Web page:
Accretion in Action in an Angled Disk


How does material move through an accretion disk to the young star at its center? Surprising detections from a fortuitously angled disk have now provided new insights.

Driving Inflow

When stars are born from the collapse of a dense molecular cloud, they spend their early stages surrounded by circumstellar disks: disks of gas and dust that we understand to be accreting onto the young stars at their centers.

Taurus Molecular Cloud complex

Herschel infrared view of the Taurus Molecular Cloud complex, the home of GV Tau. [ESA/Herschel/NASA/JPL-Caltech; acknowledgement: R. Hurt (JPL-Caltech)]

How do we know that the disk matter is flowing onto the stars? Evidence for accretion comes from the high-energy light emitted when inflowing material strikes the surface of young stars, producing accretion shocks. But, though these observations provide evidence that accretion is occurring, they don’t tell us much about the mechanisms that drive these flows within the disk.

For material to move inwards within a disk, it must first lose angular momentum — but where does that momentum go? What processes remove or redistribute it? In a new study led by Joan Najita (NSF’s NOIRLab), a team of scientists presents high-resolution observations of an unusual disk — one that happens to be angled in such a way as to help us answer these questions.

Lucky Alignment

Two-panel diagram illustrating disk geometry.

Schematics representing the likely observing geometry of GV Tau N; the observer is on the right. Top: The line of sight to the disk continuum (orange) passes through the warm molecular atmosphere at larger radii (pink), producing absorption. Bottom: View of the molecular gas velocities. The combination of rotation (blue arrows) and inflow (green arrows) produces net redshifted (red arrows) absorption velocities. [Adapted from Najita et al. 2021]

Najita and collaborators used the TEXES spectrograph on the Gemini North 8-m telescope to conduct mid-infrared observations of GV Tau N, a young star surrounded by a nearly edge-on circumstellar disk. The authors’ observations revealed rare molecular absorption lines, a result of the nearly edge-on inclination of the disk.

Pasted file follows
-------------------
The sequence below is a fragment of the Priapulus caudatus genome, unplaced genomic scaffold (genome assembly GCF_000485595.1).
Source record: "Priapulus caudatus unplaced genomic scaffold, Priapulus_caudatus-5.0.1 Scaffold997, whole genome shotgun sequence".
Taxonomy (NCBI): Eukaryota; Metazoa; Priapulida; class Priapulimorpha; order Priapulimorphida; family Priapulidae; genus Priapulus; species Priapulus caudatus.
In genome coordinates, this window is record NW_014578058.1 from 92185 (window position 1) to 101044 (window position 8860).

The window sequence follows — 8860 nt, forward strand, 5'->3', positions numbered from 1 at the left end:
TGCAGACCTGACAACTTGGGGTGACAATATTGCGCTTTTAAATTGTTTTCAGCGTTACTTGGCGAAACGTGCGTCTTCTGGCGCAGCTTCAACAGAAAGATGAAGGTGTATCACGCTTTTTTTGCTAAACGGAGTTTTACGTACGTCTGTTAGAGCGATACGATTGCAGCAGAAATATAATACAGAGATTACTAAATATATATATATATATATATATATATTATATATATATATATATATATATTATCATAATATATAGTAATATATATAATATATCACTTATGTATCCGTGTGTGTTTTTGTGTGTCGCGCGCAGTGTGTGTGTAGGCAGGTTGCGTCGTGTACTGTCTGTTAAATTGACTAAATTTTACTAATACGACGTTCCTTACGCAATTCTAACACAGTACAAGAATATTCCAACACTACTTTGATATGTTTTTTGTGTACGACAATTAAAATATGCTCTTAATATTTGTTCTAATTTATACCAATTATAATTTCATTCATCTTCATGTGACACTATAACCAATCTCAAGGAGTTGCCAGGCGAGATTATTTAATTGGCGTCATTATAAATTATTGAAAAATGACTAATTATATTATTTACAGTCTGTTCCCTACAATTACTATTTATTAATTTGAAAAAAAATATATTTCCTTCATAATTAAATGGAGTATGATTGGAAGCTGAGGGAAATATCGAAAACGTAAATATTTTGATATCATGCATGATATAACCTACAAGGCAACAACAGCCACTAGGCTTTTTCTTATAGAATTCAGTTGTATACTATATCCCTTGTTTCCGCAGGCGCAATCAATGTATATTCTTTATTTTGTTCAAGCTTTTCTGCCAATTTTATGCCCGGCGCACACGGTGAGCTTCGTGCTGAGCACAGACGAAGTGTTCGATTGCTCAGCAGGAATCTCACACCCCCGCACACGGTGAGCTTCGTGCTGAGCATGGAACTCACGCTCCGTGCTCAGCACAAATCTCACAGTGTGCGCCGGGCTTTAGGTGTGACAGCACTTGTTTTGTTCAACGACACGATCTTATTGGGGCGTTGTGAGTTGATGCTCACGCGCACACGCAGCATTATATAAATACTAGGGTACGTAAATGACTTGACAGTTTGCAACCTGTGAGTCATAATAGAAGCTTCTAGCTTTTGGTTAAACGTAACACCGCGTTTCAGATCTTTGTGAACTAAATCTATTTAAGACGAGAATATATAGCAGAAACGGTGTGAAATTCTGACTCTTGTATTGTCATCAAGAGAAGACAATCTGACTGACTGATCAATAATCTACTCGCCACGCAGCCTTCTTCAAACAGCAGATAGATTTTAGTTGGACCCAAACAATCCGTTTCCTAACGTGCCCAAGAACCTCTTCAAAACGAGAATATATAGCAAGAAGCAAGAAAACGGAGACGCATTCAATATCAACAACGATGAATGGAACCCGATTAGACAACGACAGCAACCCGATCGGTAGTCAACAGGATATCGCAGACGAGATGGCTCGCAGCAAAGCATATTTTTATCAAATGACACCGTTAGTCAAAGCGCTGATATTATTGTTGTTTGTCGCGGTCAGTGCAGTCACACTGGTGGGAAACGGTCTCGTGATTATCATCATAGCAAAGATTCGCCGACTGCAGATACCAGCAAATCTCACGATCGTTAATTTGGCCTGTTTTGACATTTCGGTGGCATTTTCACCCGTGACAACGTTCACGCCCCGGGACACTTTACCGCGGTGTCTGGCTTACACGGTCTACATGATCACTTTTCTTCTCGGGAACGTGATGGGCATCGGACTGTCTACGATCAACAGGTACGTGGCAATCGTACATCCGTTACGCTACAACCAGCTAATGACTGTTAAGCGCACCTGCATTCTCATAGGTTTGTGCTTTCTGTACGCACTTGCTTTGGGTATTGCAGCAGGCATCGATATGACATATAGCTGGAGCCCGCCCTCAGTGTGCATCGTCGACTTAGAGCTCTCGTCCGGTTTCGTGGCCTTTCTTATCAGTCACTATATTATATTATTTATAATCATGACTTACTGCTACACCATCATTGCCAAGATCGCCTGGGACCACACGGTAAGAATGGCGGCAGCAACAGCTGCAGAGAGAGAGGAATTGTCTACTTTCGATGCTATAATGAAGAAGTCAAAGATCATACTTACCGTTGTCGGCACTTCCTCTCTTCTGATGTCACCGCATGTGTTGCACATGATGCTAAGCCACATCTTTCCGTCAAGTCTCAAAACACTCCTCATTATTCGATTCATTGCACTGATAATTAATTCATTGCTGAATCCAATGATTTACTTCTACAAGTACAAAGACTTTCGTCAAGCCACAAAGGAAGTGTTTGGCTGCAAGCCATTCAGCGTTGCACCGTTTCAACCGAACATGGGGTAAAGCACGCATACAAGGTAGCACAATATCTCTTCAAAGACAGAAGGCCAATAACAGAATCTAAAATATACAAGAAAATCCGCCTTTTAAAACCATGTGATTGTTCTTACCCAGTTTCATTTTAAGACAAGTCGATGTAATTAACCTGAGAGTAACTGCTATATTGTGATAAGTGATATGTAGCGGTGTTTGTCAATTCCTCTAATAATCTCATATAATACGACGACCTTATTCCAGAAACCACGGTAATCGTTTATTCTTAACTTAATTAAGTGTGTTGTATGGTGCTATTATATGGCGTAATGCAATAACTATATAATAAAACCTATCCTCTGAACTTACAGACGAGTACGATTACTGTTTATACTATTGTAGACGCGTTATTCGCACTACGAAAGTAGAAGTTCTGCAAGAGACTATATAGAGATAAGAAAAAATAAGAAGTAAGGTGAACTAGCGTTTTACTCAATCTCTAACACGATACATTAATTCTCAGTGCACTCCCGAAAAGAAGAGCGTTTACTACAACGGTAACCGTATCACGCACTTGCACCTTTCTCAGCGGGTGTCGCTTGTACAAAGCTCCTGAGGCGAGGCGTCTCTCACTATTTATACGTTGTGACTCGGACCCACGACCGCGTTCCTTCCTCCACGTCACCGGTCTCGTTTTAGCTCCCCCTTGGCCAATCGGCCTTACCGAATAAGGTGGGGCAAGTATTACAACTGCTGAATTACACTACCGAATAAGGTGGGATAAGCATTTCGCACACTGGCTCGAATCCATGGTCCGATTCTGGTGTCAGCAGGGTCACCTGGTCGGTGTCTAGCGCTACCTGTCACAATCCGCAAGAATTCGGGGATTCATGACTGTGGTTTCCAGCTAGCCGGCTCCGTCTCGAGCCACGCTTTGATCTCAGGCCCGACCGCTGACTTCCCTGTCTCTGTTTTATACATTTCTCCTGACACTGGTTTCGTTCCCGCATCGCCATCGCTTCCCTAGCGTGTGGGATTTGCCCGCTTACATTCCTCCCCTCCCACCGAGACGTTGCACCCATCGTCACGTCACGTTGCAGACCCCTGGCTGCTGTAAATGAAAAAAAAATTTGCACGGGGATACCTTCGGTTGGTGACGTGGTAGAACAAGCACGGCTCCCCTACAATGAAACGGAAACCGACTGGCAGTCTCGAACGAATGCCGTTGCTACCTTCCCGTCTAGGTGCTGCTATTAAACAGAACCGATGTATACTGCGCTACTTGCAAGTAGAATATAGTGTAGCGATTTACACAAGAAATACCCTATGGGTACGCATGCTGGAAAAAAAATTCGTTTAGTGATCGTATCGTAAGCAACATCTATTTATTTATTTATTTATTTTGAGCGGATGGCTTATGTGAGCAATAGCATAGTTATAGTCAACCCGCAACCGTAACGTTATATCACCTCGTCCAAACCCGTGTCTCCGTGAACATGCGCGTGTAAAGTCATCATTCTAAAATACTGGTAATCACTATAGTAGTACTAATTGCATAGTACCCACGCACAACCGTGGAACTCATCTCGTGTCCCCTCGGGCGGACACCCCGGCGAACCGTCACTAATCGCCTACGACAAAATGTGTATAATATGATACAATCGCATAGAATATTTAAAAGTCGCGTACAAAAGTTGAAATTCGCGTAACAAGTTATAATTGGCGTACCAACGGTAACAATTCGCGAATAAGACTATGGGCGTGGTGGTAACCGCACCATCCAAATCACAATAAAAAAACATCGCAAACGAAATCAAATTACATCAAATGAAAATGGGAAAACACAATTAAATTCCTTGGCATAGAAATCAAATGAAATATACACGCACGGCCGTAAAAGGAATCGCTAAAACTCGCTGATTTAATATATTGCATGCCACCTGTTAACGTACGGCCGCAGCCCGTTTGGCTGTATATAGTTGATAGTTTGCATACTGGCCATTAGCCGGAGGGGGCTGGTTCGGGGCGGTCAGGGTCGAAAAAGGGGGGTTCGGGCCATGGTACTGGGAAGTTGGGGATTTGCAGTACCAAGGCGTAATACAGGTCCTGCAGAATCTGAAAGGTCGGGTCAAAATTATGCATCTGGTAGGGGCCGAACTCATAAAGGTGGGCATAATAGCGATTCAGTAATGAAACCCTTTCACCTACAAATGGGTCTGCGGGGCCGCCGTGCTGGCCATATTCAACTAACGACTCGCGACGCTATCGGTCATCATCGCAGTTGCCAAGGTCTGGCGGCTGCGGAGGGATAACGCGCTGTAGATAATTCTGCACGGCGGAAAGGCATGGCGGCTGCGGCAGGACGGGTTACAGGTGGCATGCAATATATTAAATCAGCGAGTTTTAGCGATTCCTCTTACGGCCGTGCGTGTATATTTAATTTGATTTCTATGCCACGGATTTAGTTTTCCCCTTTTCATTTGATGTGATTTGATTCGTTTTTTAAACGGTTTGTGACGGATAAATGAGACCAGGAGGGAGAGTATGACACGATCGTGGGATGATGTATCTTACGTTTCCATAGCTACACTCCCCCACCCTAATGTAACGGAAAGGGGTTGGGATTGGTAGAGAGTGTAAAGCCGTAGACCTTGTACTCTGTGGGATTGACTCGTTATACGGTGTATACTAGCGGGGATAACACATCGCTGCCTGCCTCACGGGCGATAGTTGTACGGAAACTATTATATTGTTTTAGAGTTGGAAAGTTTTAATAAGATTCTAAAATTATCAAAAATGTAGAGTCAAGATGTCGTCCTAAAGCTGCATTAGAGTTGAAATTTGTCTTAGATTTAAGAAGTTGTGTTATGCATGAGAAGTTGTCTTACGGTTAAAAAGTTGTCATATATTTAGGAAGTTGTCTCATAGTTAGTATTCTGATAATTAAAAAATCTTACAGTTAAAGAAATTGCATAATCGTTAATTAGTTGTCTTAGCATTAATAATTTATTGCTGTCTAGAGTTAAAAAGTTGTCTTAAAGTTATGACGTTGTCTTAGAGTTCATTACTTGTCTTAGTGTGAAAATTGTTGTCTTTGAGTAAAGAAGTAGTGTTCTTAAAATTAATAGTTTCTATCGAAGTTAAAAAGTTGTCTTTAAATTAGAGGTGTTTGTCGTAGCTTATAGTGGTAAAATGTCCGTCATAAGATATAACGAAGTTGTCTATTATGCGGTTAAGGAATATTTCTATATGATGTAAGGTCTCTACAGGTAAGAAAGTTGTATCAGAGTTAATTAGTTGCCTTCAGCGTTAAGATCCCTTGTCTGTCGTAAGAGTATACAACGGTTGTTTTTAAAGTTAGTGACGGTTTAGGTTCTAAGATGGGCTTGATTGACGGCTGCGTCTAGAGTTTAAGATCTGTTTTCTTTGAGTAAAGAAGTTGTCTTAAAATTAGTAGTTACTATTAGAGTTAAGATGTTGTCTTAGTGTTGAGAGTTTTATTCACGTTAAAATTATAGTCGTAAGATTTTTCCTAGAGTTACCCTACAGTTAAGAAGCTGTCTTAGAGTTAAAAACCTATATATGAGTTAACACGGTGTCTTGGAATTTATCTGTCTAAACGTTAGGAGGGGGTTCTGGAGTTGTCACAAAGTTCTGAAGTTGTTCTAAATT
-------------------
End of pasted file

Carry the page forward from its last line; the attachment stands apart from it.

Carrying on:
The unique viewing angle for GV Tau N means that our sightline passes through the disk atmosphere in the inner few au of the disk — the region where planet formation is thought to occur. The molecules in this gas absorb some of the continuum light emitted by the interior disk, leaving signatures in the spectrum that provide valuable insight into the composition and motions of the gas at the surface of the inner disk.

Caught in the Act

Najita and collaborators found evidence for a variety of molecular species in the disk: acetylene (C2H2), hydrogen cyanide (HCN), water (H20), and even ammonia (NH3), which has never before been detected in an inner accretion disk. But the especially interesting result is that these molecules’ absorption lines are redshifted, lying at longer wavelengths than expected if the gas were moving in a stable circular orbit.

Spectrum showing ammonia absorption.

Spectrum showing various ammonia absorption lines from GV Tau N. [Adapted from Najita et al. 2021]

This redshift is an indication that the gas observed is flowing rapidly (about 1 au per year) inward along the disk surface — direct evidence for accretion in action. The authors show that their observations match expected mass accretion rates for active T Tauri stars: roughly a few to a few tens of Earth masses per year. The observations fit neatly with a disk accretion model in which angular momentum is redistributed within the disk, causing surface gas to flow in and accrete while the midplane of the disk spreads outward.

GV Tau N is a lucky break — its orientation allowed us to make these unique measurements. But it’s surely not alone! With more observations of systems like GV Tau N, we’ll be able to further deepen our understanding of disk accretion.


“High-resolution Mid-infrared Spectroscopy of GV Tau N: Surface Accretion and Detection of NH3 in a Young Protoplanetary Disk,” Joan R. Najita et al 2021 ApJ 908 171. doi:10.3847/1538-4357/abcfc6